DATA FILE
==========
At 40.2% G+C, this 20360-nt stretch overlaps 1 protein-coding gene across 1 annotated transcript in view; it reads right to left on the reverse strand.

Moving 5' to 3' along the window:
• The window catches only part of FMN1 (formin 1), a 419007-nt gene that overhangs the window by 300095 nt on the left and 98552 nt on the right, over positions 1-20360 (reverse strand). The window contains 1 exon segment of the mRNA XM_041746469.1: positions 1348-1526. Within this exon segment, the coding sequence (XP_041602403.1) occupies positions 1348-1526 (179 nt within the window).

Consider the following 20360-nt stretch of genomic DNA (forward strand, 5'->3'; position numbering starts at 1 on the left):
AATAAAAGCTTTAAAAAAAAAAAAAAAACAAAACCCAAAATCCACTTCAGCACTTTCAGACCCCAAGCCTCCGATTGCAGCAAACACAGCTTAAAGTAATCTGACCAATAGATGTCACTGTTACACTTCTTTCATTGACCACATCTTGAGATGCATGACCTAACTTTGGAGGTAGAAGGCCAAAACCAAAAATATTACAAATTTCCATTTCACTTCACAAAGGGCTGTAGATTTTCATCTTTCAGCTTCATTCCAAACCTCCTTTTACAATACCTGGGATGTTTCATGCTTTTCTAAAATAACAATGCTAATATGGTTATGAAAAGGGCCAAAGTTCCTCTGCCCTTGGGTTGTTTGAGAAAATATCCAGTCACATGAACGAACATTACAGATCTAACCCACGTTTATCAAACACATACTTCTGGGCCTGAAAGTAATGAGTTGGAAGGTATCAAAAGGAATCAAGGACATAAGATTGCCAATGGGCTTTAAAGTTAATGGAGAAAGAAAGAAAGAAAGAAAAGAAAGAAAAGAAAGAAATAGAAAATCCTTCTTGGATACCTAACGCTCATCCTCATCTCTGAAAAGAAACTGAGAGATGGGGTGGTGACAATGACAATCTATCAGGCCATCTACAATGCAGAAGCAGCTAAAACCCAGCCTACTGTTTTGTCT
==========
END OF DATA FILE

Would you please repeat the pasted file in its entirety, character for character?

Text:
At 40.2% G+C, this 20360-nt stretch overlaps 1 protein-coding gene across 1 annotated transcript in view; it reads right to left on the reverse strand.

Moving 5' to 3' along the window:
• The window catches only part of FMN1 (formin 1), a 419007-nt gene that overhangs the window by 300095 nt on the left and 98552 nt on the right, over positions 1-20360 (reverse strand). The window contains 1 exon segment of the mRNA XM_041746469.1: positions 1348-1526. Within this exon segment, the coding sequence (XP_041602403.1) occupies positions 1348-1526 (179 nt within the window).

Consider the following 20360-nt stretch of genomic DNA (forward strand, 5'->3'; position numbering starts at 1 on the left):
AATAAAAGCTTTAAAAAAAAAAAAAAAACAAAACCCAAAATCCACTTCAGCACTTTCAGACCCCAAGCCTCCGATTGCAGCAAACACAGCTTAAAGTAATCTGACCAATAGATGTCACTGTTACACTTCTTTCATTGACCACATCTTGAGATGCATGACCTAACTTTGGAGGTAGAAGGCCAAAACCAAAAATATTACAAATTTCCATTTCACTTCACAAAGGGCTGTAGATTTTCATCTTTCAGCTTCATTCCAAACCTCCTTTTACAATACCTGGGATGTTTCATGCTTTTCTAAAATAACAATGCTAATATGGTTATGAAAAGGGCCAAAGTTCCTCTGCCCTTGGGTTGTTTGAGAAAATATCCAGTCACATGAACGAACATTACAGATCTAACCCACGTTTATCAAACACATACTTCTGGGCCTGAAAGTAATGAGTTGGAAGGTATCAAAAGGAATCAAGGACATAAGATTGCCAATGGGCTTTAAAGTTAATGGAGAAAGAAAGAAAGAAAGAAAAGAAAGAAAAGAAAGAAATAGAAAATCCTTCTTGGATACCTAACGCTCATCCTCATCTCTGAAAAGAAACTGAGAGATGGGGTGGTGACAATGACAATCTATCAGGCCATCTACAATGCAGAAGCAGCTAAAACCCAGCCTACTGTTTTGTCT